I was honored to be selected for inclusion in the 10th Annual NCSU Graduate Research Symposium, which took place on Wednesday, March 25, 2015. I presented a poster based on some ongoing qualitative research I’m doing in relation to the emergent genre of Kickstarter writing. I am also interested in studying crowdfunding writing more broadly; however, I discovered as part of my analysis that there are specific regulated conventions for Kickstarter that don’t necessarily appear in other crowdfunding platforms, such as particular sections and word count restrictions. I draw my use of the terms regularized and regulated from Schryer, Lingard and Spafford (2007).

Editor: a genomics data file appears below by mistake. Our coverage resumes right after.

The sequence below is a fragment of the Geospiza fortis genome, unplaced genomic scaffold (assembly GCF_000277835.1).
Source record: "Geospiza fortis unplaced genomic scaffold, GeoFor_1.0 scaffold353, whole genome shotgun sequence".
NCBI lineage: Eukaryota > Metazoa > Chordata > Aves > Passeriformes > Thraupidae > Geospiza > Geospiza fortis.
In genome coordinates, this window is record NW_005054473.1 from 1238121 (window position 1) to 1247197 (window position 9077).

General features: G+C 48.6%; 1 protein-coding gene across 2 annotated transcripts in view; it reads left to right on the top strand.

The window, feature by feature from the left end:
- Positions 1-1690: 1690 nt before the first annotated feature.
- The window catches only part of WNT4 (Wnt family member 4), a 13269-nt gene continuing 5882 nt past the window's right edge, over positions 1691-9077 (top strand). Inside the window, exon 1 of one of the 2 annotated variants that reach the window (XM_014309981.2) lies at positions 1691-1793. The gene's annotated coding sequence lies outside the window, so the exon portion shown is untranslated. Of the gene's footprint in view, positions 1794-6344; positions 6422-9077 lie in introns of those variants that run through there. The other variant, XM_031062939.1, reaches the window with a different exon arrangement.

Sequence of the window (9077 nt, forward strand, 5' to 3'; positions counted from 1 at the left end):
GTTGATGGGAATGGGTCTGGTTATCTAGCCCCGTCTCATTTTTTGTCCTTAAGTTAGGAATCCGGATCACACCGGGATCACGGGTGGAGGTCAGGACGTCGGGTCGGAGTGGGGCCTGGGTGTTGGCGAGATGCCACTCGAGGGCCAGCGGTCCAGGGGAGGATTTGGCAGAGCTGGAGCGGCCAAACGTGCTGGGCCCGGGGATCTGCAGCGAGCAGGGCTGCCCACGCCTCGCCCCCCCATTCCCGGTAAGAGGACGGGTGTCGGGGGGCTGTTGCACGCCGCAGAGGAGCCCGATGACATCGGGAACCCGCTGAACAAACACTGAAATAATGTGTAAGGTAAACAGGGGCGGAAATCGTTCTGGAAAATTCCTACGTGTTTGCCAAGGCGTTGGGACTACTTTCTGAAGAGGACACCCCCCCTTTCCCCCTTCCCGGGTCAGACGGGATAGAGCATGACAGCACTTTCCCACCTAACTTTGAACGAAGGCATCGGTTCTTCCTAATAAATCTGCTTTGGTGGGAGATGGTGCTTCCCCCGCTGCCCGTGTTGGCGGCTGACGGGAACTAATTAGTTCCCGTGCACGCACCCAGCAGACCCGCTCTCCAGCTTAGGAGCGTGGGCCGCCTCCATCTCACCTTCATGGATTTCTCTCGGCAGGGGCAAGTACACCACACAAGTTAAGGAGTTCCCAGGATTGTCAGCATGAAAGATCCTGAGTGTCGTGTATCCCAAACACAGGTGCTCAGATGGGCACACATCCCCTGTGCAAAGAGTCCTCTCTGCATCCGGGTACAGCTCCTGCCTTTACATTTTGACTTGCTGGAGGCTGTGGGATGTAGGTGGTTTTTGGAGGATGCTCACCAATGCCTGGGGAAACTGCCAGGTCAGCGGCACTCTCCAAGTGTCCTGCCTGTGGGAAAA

In addition the regulated elements of Kickstarter, I found several trends that were not specifically mandated by the platform. These trends seemed to be coming from the authors themselves, in what I identified as a regularized action in the genre. My overall argument was that, given these regularized and regulated trends, Kickstarter is becoming a differentiated genre from any antecedent genres, and thus deserves research and pedagogical attention.
Schryer, C. F., Lingard, L., & Spafford, M. (2007). Regularized Practices: Genres, Improvisation, and Identity Formation in Health-Care Professions. In M. Zachry & C. Thralls (Eds.), Communicative Practices in Workplaces and the Professions: Cultural Perspectives on the Regulation of Discourse and Organizations. Amityville, NY: Baywood.